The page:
The idea of adopting a new baby also gave me pause because a new and different dependent in my house also signifies a new and different life. Although Mikey and Winnie both died roughly four years ago, I still didn’t want to replace them. I didn’t want them to stop being my kids. Eventually though, I realized that they wouldn’t want me to be alone. They’d want someone around to watch out for me, and I was only hurting myself by not having a buddy to pick up dropped crumbs or shoo away any potential visitors. I knew the time was right to adopt again.

I’d be lying if I said that I instantly loved Lexie as much as I loved my other kids. After she tried to kill me by breaking my knee and attempted to sever my hand during her lurch towards freedom, there was a moment that I looked at her and thought, “I hope one day, you’ll really be mine.” I’m happy to report though that after two weeks, Lexington Sapphire Shores definitely is mine, and there is no doubt in my mind that the stork landed exactly where it was supposed to.

For starters, she doesn’t like it when people run up to her for a hug. Neither do I. She also laughs in the face of authority. The apple doesn’t fall far from the tree. We have the same favorite colors, TV shows, and taste in music. Sure, I slightly prefer the Bangles while Lexie favors Bananarama, but we resolve conflicts like these peacefully. I always get my way.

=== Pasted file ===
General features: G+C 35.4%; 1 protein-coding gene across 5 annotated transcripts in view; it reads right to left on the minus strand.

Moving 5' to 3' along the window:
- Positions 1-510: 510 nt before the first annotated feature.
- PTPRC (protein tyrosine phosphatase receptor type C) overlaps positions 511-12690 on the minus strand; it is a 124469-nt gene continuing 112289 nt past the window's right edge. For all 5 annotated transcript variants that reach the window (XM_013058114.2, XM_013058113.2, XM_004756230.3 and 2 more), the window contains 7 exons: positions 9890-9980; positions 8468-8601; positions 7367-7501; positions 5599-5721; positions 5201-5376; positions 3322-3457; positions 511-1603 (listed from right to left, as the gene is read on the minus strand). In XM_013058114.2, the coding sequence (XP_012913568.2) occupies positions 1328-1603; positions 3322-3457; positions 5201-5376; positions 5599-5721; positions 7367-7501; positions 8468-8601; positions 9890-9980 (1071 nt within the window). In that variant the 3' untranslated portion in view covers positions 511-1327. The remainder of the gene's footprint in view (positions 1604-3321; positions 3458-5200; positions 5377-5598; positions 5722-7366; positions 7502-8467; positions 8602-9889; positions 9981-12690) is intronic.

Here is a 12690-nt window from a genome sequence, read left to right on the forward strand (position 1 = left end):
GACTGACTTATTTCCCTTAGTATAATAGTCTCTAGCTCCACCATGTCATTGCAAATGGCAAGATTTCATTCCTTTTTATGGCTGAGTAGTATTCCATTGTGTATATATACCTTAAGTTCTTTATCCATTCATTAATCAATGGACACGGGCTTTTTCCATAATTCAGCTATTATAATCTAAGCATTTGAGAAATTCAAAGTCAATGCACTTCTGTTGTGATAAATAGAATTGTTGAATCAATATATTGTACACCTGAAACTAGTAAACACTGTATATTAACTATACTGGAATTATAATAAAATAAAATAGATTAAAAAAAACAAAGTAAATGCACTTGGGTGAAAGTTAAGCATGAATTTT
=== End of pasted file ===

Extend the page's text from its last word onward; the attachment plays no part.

Lexie has also taught me more in two weeks than I learned in fourteen years with my other kids. Being a single parent is a tough row to hoe. In fact, it’s the only row I’ve ever tried to hoe. I’m all the kid has. She relies on me for everything from food to toys to contact with the outside world. I choose her outfits, hair bows, radio stations, and friends. The level of responsibility is unyielding, and I’m forced to make every decision in her life with the knowledge that if ever I find her drinking beer and smoking cigarettes under the bleachers of the high school with a Rottweiler named Butch, I’ll truly only have myself to blame.

Because of my intense fear of Butch, I’ve had to completely change my life since Lexie came along. Long gone are the days of burning the midnight oil. In fact, as a latchkey kid, Lexie is alone much of the time, so I’m inclined to spend every minute with her that I’m not at work.  I can already tell that she’s starting to talk back and resents my busy schedule. Each morning though, as I turn on the classical radio station (this is to promote her brain development when I’m gone – I would never listen to that garbage), I remind Lexie that I have to work so that she can have food in her bowl, a costume for Halloween, and beautiful cashmere sweaters at Christmas. She usually nods understandingly as soon as “Christmas” is mentioned. In general, I find myself sacrificing the things that I might want in order to get her the best. The best sweatshirts, the best toys, the name brand Snuggie.